Jamestown was a joint venture. People joined their financed together to create a business organization called a stock company. Like any other business the ultimate goal was to produce a profit. The initial settlers basically worked for the benefit of the joint stock company. They would not be completely free to make their own rules and regulations. There were specific rules even on the voyage of the rationing of the food. The Settlement of Jamestown shows s the initial days of Jamestown from the point of view of Captain John Smith. The very first impression of the New World gave foreshadowing of some of the doom and gloom in store for the travelers. As soon as they arrived on the shore they were attacked by travelers. That night a box was opened to give orders of how they were to organize and govern themselves according to the joint stock company.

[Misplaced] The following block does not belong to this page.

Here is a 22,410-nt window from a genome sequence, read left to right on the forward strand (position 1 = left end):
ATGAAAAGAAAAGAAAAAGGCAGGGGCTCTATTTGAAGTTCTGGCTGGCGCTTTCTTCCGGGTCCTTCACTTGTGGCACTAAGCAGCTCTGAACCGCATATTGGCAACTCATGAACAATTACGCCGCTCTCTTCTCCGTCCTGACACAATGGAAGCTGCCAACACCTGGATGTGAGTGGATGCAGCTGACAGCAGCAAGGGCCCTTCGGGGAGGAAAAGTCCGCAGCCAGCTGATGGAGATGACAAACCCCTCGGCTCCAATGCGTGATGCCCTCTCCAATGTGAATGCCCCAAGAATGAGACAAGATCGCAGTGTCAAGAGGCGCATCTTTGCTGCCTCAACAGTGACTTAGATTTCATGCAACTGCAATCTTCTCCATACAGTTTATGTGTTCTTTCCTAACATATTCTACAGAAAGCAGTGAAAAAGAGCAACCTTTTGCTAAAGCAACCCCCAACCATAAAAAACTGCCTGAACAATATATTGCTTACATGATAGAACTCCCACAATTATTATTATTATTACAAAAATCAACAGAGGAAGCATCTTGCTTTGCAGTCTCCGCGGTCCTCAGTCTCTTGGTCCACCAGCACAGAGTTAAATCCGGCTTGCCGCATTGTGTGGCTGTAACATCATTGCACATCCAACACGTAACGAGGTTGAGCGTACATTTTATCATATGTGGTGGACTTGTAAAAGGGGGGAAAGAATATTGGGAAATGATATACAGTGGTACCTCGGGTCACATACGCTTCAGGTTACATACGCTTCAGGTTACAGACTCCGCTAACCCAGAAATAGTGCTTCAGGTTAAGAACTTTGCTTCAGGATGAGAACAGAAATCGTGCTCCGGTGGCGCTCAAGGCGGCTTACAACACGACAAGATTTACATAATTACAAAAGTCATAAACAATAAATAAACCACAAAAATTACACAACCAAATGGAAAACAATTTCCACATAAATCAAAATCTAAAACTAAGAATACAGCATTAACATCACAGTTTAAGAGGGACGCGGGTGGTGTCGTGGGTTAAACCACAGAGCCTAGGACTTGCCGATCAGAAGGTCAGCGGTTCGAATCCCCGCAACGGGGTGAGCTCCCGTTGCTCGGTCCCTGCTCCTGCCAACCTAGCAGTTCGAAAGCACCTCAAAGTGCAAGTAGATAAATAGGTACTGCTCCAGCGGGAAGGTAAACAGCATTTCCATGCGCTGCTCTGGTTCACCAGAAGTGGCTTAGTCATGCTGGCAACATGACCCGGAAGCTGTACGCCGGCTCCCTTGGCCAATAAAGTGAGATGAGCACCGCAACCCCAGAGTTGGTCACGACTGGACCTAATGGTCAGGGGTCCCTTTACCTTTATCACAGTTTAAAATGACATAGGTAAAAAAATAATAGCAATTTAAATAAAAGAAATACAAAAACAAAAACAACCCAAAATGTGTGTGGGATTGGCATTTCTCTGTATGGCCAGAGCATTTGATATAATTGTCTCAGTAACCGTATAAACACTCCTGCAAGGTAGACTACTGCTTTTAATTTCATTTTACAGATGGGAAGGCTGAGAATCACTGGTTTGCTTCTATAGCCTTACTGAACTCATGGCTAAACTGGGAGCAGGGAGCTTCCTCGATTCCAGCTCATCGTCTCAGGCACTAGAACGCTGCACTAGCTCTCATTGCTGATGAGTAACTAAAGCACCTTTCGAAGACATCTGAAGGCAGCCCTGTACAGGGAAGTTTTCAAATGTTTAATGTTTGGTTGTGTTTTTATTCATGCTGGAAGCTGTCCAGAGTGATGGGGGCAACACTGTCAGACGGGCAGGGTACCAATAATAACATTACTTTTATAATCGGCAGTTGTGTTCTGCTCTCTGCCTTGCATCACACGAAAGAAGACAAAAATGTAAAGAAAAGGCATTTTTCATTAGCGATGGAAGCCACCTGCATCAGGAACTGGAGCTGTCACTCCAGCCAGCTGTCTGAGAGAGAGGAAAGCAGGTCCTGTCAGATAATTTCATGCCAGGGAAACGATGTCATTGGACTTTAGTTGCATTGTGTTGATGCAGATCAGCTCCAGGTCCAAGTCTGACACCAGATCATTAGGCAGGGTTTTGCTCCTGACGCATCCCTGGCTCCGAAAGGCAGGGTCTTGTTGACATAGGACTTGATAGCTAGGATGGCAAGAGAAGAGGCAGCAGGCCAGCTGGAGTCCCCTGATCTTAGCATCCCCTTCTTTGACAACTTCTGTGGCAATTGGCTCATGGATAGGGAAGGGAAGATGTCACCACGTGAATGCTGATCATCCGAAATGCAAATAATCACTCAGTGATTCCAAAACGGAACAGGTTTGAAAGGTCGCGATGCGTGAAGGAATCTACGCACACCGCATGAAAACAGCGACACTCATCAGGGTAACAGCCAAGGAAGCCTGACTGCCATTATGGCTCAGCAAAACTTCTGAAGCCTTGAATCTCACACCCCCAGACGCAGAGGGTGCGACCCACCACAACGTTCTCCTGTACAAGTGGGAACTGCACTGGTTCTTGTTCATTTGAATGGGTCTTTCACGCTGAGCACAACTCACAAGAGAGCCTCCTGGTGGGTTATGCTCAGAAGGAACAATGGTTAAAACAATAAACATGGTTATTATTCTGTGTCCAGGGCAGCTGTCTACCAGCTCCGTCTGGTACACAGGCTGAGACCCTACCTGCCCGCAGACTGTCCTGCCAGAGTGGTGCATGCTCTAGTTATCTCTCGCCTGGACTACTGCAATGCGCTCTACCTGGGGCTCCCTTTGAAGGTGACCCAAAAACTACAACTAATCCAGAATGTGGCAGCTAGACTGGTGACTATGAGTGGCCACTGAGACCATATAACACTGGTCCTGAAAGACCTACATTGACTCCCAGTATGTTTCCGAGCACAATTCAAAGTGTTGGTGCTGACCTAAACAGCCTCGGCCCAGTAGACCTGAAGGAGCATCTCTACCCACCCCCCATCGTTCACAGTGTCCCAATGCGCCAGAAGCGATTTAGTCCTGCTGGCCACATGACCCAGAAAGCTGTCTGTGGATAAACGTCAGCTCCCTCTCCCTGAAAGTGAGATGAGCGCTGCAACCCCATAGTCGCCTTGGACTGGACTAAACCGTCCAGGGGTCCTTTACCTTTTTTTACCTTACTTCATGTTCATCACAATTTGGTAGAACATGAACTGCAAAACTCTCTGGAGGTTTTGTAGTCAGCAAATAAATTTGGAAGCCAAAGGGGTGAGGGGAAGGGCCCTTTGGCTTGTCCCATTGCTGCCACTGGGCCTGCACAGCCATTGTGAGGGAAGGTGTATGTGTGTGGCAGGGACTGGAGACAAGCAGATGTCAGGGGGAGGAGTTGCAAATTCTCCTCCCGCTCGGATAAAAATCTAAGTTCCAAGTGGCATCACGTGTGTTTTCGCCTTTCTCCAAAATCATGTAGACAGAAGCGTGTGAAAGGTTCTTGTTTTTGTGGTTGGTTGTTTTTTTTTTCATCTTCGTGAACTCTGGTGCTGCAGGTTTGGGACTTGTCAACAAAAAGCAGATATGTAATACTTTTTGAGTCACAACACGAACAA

John Smith goes on to give an account of internal jealousy, trust, and greed issues of the group. That was compounded with the external sickness, disease, and multiple attacks by the savages that often resulted in death. He personally was on the verge of being killed when he was saved. Even the settlement was on the verge of dying out when God intervened and changed the
Bibliography: Bradford, William. (1650). History of Plymouth Plantation. Brands, HWA, Breen, THH, Williams, R. Hal and Gross, A. J.(2009) American Stories: A History of the United States. Upper Saddle River, New Jersey. Smith, John. (1604). The Settlement of Jamestown. Winthrop, John. (1630). A Model of Christian Charity.